Here’s some infuriating news: When a guy buys a bottle of body wash, a razor or a new pair of jeans, he probably pays significantly less than if you’d gone shopping for the women’s versions of those exact things, made by the same brand, sold at the same store.
A 2015 study conducted by the New York City Department of Consumer Affairs (DCA) looked into how goods are priced and found that, a whopping 42% of the time, women’s items are upcharged by an average of 7%—even if the product is virtually identical to a cheaper item sold in the men’s aisle. Dubbed the “pink tax,” you can chalk it up to yet another way against which women are discriminated.
We talked with Julie Menin, commissioner of the DCA, about the hidden costs associated with being a female consumer and how you can avoid being taken advantage of.
Motto: Why did you want to commission this research?
Menin: I used to work for a personal care products company as an attorney, so I knew from experience that, although there might be two products that were very similar, there was a bent to market them differently. When I became the Commissioner of the DCA, I asked the staff to look into this issue because I had a hunch that it might be a pervasive problem. We wanted to see if, over the course of a woman’s life, gender-based disparities in the pricing of various goods persisted—and if so, how widespread it was.
Motto: What shocked you most about the findings?
Menin: When the researchers came back with the results, I was surprised by how pervasive the practice was. This is not a case of occasional overpricing. 42% of the time, women are charged an average of 7% more than men for what is ostensibly the same product.
And this exists across the board. We wanted to have the broadest possible sample size, so we tested 800 products—high-end, mid-range and low-end—that ran the gamut from children’s toys to kids’ and adult clothing to personal care products to home health care products for seniors. The worst offenders were personal care products, like deodorant and shampoo.
One of the starkest, most egregious examples we saw was a kids’ scooter from Target. The girls’ version is pink and costs $49.99. The boys’ scooter is red and costs $25 less.
Motto: How did you feel about the findings once you quantified the markup for female consumers?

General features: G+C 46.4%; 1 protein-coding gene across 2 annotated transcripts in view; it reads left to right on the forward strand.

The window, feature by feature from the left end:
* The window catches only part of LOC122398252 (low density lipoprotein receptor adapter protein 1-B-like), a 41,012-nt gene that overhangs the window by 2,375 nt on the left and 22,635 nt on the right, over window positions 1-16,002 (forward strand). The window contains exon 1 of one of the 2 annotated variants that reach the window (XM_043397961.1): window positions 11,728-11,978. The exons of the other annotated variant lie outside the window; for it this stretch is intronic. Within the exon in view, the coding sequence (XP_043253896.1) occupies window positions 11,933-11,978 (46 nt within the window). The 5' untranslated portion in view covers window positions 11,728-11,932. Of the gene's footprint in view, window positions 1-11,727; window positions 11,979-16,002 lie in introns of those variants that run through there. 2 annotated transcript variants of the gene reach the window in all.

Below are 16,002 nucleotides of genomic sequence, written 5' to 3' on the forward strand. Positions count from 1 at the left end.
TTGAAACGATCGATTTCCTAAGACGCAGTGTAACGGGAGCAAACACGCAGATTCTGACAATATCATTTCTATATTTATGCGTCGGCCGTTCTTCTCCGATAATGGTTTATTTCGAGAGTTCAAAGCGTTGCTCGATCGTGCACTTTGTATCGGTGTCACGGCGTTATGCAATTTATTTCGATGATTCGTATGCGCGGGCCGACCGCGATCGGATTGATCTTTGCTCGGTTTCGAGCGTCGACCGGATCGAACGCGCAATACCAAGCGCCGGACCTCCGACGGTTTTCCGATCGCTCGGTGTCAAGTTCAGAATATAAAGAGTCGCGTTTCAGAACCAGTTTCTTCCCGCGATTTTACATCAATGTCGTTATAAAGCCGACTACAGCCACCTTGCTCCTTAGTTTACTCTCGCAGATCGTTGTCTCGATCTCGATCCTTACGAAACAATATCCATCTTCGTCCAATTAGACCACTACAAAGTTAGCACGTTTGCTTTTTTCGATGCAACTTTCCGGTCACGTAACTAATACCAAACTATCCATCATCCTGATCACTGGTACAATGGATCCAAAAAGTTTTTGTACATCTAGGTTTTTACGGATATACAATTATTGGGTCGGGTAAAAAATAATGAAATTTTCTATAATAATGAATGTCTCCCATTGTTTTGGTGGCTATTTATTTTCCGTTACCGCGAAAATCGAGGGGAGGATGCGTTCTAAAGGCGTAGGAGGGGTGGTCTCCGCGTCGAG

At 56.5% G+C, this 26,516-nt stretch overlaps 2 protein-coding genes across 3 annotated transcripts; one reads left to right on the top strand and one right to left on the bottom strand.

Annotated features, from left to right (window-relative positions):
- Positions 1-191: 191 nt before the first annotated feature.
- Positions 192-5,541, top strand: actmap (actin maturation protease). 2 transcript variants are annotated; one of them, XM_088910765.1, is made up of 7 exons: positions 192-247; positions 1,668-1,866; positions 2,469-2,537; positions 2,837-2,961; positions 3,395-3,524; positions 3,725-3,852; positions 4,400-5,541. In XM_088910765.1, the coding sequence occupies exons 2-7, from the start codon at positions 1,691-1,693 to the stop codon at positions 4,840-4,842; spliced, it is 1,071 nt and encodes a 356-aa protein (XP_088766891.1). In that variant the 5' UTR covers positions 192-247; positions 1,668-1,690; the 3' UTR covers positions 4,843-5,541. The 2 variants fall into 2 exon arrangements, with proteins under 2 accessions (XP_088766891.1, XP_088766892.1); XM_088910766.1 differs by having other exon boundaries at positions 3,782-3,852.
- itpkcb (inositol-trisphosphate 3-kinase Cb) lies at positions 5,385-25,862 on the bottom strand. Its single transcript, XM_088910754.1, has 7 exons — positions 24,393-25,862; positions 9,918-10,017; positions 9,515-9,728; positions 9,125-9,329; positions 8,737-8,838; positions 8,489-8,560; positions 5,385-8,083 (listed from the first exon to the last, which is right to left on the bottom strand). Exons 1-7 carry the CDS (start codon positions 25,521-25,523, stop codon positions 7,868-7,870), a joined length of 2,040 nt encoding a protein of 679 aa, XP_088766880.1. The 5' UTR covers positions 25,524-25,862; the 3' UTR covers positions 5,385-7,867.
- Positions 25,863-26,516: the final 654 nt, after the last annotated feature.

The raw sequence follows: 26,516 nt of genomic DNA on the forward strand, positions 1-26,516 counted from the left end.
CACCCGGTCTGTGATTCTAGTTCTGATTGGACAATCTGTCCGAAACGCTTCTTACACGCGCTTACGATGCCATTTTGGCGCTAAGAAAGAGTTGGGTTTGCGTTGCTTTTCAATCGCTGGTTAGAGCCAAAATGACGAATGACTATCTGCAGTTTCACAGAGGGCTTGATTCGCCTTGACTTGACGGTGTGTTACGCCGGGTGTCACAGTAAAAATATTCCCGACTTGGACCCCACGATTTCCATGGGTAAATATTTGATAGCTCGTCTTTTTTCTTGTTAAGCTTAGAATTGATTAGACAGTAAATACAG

Menin: It is disconcerting and disappointing, particularly considering that women are being paid 70 cents on the dollar. We are making less and being charged more. It is incredibly troubling.
Motto: Does this report relate to women outside of the New York City area?
Menin: Yes, this is a nationwide issue. In fact, we looked largely at national retailers.
Motto: What is New York City doing in response to your findings?
Menin: We are looking closely at the issue and all legal options that exist. In 1998, the DCA did research on gender-based pricing in the service industry, such as charging men and women differently for haircuts or dry cleaning. As a result, they cast a law regulating this.
Today, if you go into a hair salon in New York City, they can’t have two prices for men and women. The fee must reflect actual variations in labor—so long hair has one price, and short hair has another. At the dry cleaner, shirts with ruffles or pleats might cost more; they can’t charge more across the board for a women’s shirt compared to a men’s shirt. But there is nothing that prohibits a retailer from charging a higher price for women’s shampoo than men’s shampoo, even if the ingredients are largely the same.
But first we are putting pressure on manufacturers and retailers to cease gender price discrimination. We sent out letters, and will be following up very aggressively with phone calls and meetings.
We also hope to raise awareness among shoppers. The advice we give women is to think outside of the aisle. In so many instances, there are equivalent products being sold for significantly less in the boys’ or men’s section. The onus should be on manufacturers to price goods fairly—but we also want to let consumers know that they have a choice: The red scooter is just as good as the pink. And if consumers find a case of gender pricing disparity, we encourage them to start a dialogue with the retailer.
Read more: The Other Pay Gap No One Talks About
Motto: What habits have you personally changed after learning of the results?
Menin: As the mother of three boys, I have always paid very close attention to this issue. For example, if you look at the ingredient list for men’s shampoo versus women’s shampoo, they are largely the same; there is no difference between the two products. So when I buy shampoo for our house, I buy one kind of shampoo, and I buy a gender-neutral shampoo. I will not buy a product that I know has been marked up falsely.